Helping your child to prepare for a return to school

For parents

It might seem a little early to be talking about this topic, but actually the beginning of the new school year is now fewer than three weeks away. 

How can you help your children to get ready to go back to school, to start on the ‘right foot’ and set themselves up for successful learning in 2013? Here are some suggestions:

  • Consider involving your children in the practical aspects of getting back to school  – making stationery and textbook purchases,  organising their uniform, schoolbag, lunchbox, drink container etc. Children can make and check lists and investigate relative costs online.  By involving them in these activities you encourage independence and acceptance of responsibility – both of which are qualities that you want them to have when they’re at school.
  • If you haven’t already done so, set up a learning zone at home – somewhere that your children can use when they do their homework.  Involve them in planning what needs to be in the learning zone – for example, a wall calendar on which they can note when schoolwork needs to be completed, perhaps a computer, pens and pencils, adequate lighting and shelving and a display board. (If your child is older and has a school diary, emphasise how this is an important tool to help them to organise their learning.  Explain that you want to work with them to check their diary each day and help them to use it efficiently. This is not a punitive exercise.  Rather it’s a way of developing the necessary self-management skills that assist learning.)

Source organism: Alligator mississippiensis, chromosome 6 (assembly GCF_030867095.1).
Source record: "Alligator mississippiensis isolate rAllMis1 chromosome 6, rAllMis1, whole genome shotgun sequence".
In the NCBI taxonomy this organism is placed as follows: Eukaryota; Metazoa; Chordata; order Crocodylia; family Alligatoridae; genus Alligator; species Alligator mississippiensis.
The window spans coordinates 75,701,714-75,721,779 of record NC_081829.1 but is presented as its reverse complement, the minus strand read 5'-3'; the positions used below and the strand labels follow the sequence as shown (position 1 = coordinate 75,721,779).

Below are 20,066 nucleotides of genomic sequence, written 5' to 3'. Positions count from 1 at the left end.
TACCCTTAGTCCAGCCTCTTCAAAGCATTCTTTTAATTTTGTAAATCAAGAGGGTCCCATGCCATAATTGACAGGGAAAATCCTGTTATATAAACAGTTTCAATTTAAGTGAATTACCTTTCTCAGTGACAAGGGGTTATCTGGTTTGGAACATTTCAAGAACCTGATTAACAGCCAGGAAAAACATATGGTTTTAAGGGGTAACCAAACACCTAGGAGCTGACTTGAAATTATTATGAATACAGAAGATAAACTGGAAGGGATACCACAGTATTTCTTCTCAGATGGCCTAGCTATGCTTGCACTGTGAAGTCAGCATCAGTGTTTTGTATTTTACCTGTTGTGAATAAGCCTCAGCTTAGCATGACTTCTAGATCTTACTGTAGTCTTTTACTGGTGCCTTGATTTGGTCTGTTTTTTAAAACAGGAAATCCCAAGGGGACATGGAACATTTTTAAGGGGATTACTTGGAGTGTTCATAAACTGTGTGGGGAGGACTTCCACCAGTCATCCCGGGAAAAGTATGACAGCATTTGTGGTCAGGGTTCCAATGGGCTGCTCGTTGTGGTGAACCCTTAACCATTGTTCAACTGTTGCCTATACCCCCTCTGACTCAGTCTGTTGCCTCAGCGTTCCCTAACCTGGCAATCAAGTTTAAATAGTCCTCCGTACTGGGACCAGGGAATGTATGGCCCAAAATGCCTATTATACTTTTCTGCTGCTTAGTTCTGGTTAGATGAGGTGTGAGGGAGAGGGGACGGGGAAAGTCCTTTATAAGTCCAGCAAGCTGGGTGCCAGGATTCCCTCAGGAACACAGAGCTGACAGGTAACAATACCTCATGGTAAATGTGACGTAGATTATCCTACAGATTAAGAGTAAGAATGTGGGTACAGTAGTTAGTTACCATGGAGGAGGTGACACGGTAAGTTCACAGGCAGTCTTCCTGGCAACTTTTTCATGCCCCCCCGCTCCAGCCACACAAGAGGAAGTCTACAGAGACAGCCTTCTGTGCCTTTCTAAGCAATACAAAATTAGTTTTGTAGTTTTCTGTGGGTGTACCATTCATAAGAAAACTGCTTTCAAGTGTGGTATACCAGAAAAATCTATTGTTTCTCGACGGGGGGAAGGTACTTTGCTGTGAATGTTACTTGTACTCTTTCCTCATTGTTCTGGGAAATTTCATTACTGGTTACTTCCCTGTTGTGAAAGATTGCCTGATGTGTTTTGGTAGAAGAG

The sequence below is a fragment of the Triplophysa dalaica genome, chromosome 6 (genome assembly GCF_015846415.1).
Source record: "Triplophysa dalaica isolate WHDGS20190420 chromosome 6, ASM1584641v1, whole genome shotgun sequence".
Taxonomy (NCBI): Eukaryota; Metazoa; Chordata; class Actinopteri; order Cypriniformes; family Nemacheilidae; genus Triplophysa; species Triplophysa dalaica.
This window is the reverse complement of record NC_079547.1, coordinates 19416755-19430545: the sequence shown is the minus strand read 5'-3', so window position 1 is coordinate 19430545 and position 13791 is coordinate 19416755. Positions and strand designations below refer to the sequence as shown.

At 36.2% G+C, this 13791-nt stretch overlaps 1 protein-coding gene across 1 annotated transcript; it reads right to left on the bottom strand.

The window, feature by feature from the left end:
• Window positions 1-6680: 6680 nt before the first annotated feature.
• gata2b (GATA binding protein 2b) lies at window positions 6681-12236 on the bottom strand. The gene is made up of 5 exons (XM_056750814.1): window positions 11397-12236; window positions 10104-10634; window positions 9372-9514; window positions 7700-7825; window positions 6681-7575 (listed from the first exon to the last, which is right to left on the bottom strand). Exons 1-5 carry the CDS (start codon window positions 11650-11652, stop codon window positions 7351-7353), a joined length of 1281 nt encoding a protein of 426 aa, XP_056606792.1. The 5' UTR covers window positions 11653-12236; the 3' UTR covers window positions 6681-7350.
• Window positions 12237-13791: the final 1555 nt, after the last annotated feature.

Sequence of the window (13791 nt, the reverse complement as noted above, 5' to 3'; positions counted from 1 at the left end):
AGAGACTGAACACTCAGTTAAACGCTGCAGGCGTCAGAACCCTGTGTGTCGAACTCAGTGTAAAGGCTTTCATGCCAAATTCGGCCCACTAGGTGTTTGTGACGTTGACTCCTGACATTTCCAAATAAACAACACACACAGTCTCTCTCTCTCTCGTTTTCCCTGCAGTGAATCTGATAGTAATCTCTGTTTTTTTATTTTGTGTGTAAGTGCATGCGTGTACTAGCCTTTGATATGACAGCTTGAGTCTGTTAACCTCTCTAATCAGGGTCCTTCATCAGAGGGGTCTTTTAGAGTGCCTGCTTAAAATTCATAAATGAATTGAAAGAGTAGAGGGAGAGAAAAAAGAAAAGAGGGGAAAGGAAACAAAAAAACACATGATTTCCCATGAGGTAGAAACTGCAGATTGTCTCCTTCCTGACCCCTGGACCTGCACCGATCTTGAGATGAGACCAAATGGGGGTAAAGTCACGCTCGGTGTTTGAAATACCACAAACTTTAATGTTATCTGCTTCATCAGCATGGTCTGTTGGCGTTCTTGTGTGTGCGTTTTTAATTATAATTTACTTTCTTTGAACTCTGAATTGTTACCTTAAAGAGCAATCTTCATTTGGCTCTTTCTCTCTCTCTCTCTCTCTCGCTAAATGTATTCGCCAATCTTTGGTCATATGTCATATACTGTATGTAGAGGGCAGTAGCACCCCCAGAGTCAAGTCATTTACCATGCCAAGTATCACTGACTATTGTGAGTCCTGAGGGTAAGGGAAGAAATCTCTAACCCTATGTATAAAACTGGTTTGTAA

• Encourage your children to think about what they would like to achieve at school this year.  Use the SMART acronym to help them develop some goals: the goal should be Specific, Measurable, Achievable, Realistic and Time-boundFor example, I will use the wall calendar to mark the dates of spelling tests or I will practise using reading strategies when I am reading. (The reading strategy should be named and a specific time allocated to practising it – perhaps a week or two.)  
    Display their goals somewhere in the learning zone so that they can be reminded of them and revisit these goals each week to revise as necessary.
    Avoid setting too many goals. You want to make it possible for your children to experience success.
  • Talk with your children about returning to school.  Sometimes there are certain anxieties that need to be aired.  Discuss these and ask your children to suggest strategies that they might use to cope with certain situations.  Children can be reassured and empowered by this process.
  • Help your child to feel motivated and confident by talking positively about the return to school.  It’s a new year, full of new opportunities  – rather than an unfortunate end to a holiday period.
  • Resolve to be actively involved in your children’s learning.  A general question such as ‘How was your day?’ or ‘How was school today?’ will inevitability elicit a closed response such as ‘OK’ or ‘’Boring.’  Make your questions specific:  ‘What were you learning in your English/Maths lesson today?’ ‘Do you think you were successful in learning that?’  ‘Do you need more assistance to help you understand?’ Emphasise what they learned, rather than what they did.

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